Ephesians Study, Part 45: God's Design for the Family:
"Children, Obey Your Parents!"


Last week I wrapped up my attempt to convince you that the Bible is a supernatural document, inspired by God and written through the guidance of the Holy Spirit in such a way that much of the Bible has more than one meaning.  One a surface meaning from the story being related, but a deeper and more meaningful one often teaching us something by using the method of a type, or a model foreshadowing future events.

I went there, because the human institution of marriage is used throughout the Bible, and often as a model to teach us about the relationship between each of us and God, and especially the relationship between the Church and Jesus.

And I urge you to realize that this is far too meaningful to attribute it to coincidence.

We wrapped up Ephesians Chapter 5 with a recap of the two rules that God gave us for marriage.  One for the wife and one for the husband.  The wife's rule is to let the husband lead the family and marriage.  The rule for the husband is to love the wife without limit, like Jesus loves the Church.

Today's Lesson on the household unit:

Although we start into Chapter 6 of Ephesians this morning, Paul does not really change the topic entirely.  He ended Chapter 5 with rules about marriage, and the topic as we start Chapter 6 is still the family.

Remember that the first three chapters of Ephesians were doctrine.  Chapters 4, 5 and 6 are very practical insight, exhortation and application to our lives.

One of the things that becomes obvious from Chapter five and the first few verses of Chapter six, is the importance of the household.  During the last several lessons we have dealt with the institution of marriage and how important that God considers it to be.  This importance is not only in terms of its biological, psychological and sociological aspects but also the supernatural aspects of marriage and how God uses the institution of marriage to communicate some of his most intimate truths.

I think you would find it interesting to take a computer and go through the Bible to see how often the household, the family unit as an entity, is referred to.  There are over 70 places in Scripture where it refers to "you and your household" or other phrases similar to that including the home or the household as a unit.

Bible scholars understand the significance and prominence that Passover plays throughout the Bible.  This significance is in terms on Israel's history and its deliverance from Egypt, where you may recall how Charlton Heston led the Israelites out of the grips of Yul Brynner so many years ago.  One of the interesting aspects of Passover is that it is attached to the household.  Passover is not a matter of the individual but concerns the household, the family.  If you had blood over your doorpost that night, the death angel passed over your home, saving your entire household.  It had nothing to do with your national our ethnic background.  If you were an Egyptian and were in a home that had blood over the doorpost you were spared.  If you were an Israelite and did not have blood over the door, the firstborn of your household died that night.  One point that is interesting about Passover, which of course gets celebrated as one of the seven Jewish feasts, is that is a home thing.  Technically it could be classified as not being a Levitical offering, because the offering was not being made by a priest but by the head of the family, in the home.  The Passover is for the home.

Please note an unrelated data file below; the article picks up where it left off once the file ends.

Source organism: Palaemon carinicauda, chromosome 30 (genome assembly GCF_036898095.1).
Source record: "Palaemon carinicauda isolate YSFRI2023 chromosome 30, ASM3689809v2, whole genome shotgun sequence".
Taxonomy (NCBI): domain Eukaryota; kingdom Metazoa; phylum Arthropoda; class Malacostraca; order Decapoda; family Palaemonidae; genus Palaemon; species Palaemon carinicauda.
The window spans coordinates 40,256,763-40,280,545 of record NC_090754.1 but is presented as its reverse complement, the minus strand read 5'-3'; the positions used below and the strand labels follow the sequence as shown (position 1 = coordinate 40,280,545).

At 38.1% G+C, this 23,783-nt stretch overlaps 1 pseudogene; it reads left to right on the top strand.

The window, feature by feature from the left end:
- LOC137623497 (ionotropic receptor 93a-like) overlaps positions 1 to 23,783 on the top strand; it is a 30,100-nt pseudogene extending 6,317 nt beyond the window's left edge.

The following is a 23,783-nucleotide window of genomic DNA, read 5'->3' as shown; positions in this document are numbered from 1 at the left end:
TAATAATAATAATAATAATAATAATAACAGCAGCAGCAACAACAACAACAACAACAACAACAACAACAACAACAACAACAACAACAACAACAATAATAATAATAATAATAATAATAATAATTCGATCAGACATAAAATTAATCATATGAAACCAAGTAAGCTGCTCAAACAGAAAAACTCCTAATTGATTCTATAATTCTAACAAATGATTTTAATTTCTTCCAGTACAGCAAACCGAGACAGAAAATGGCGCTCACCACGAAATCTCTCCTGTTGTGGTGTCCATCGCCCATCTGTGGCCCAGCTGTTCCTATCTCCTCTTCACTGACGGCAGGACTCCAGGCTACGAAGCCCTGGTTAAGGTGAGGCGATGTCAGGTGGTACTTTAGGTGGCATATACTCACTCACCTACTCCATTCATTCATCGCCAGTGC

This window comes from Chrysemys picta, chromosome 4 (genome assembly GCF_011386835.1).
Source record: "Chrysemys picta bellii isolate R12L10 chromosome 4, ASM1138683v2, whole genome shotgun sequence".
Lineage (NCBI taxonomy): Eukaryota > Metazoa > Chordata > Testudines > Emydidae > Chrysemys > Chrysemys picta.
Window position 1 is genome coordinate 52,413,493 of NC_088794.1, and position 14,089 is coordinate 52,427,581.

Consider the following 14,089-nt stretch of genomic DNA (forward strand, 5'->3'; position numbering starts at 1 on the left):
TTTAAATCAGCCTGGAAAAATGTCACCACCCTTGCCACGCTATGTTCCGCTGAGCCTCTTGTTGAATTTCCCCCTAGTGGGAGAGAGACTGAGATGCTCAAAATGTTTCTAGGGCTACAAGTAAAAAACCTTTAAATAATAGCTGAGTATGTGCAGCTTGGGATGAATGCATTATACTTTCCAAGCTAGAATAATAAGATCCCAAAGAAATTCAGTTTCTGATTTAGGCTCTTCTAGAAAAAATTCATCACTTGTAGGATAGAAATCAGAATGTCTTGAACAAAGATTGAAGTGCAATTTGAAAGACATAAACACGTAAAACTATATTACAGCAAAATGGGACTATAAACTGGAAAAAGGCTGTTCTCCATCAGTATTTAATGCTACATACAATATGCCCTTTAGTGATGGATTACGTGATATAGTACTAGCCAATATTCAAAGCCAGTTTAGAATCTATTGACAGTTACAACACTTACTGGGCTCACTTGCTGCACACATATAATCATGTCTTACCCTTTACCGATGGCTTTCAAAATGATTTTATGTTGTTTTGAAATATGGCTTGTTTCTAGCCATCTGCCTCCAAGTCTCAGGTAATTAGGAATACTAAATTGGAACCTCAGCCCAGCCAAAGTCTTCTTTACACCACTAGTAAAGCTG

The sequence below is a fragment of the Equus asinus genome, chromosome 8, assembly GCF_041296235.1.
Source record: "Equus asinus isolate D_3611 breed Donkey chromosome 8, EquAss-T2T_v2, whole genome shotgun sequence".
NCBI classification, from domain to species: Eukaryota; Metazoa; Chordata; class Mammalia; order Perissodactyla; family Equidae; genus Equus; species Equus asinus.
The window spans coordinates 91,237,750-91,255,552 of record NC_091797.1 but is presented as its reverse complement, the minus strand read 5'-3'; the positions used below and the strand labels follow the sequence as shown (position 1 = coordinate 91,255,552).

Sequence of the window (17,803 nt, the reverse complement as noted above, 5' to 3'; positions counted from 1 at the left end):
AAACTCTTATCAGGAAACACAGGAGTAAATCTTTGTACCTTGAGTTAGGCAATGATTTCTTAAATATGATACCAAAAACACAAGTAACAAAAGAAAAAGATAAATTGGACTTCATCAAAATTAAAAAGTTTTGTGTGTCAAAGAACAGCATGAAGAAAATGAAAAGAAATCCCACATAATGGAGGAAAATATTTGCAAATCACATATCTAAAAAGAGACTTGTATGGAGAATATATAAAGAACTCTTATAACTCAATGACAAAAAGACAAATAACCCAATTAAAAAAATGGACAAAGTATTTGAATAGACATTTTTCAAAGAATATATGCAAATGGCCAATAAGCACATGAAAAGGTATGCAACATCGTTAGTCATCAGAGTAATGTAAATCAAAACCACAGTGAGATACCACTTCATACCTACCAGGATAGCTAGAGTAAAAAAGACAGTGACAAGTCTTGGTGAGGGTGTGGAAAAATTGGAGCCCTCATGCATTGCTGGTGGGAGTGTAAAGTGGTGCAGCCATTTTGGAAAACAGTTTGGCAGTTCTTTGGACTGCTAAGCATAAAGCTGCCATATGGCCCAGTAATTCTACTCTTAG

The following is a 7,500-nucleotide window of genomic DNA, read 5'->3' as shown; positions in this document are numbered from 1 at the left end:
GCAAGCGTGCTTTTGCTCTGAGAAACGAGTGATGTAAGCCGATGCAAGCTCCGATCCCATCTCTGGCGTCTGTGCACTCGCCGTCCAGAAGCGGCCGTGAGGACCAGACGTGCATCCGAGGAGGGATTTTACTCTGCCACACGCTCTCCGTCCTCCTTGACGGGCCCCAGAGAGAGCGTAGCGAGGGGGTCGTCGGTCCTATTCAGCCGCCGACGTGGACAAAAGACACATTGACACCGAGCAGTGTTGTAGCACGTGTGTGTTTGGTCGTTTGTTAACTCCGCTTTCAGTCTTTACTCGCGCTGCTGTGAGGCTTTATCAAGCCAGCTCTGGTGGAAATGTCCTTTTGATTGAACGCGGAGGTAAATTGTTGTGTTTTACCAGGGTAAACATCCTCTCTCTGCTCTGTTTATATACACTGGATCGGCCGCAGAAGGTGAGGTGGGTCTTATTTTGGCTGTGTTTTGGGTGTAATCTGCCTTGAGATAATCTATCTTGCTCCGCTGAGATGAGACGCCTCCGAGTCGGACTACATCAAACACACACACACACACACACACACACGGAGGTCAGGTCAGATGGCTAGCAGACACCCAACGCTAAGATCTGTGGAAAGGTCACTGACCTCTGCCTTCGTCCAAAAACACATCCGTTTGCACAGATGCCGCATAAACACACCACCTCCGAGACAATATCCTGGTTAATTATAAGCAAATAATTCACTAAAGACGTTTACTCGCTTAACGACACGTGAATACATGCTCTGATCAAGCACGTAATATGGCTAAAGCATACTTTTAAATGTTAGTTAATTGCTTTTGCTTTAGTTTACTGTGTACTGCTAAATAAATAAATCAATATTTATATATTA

Exodus 12:4 makes that point when Passover is first introduced.

So, Biblically, the concept of the household is important.

As we start into a section which is going to deal with households, particularly children and parents, I want to remind you of the article I mentioned a few weeks ago that appeared in Atlantic monthly, by Barbara Whitehead, published in April of 1993.  That is the article that has highlighted the results of social research about the family and was so contrary to the liberal teachings most current at the time.  It clearly punctures most of the myths that modern society has been promoting concerning the family.  The generation starting in the nineties was the first-generation in the history of mankind where the generation is doing worse than their parents.  That is so, psychologically, socially and economically.  We talked about all of the ill effects of these changes.  For those of you who would like to find that article, I believe you can find that article from these references on the Web.  (Here's one portion of it, quoted in another article).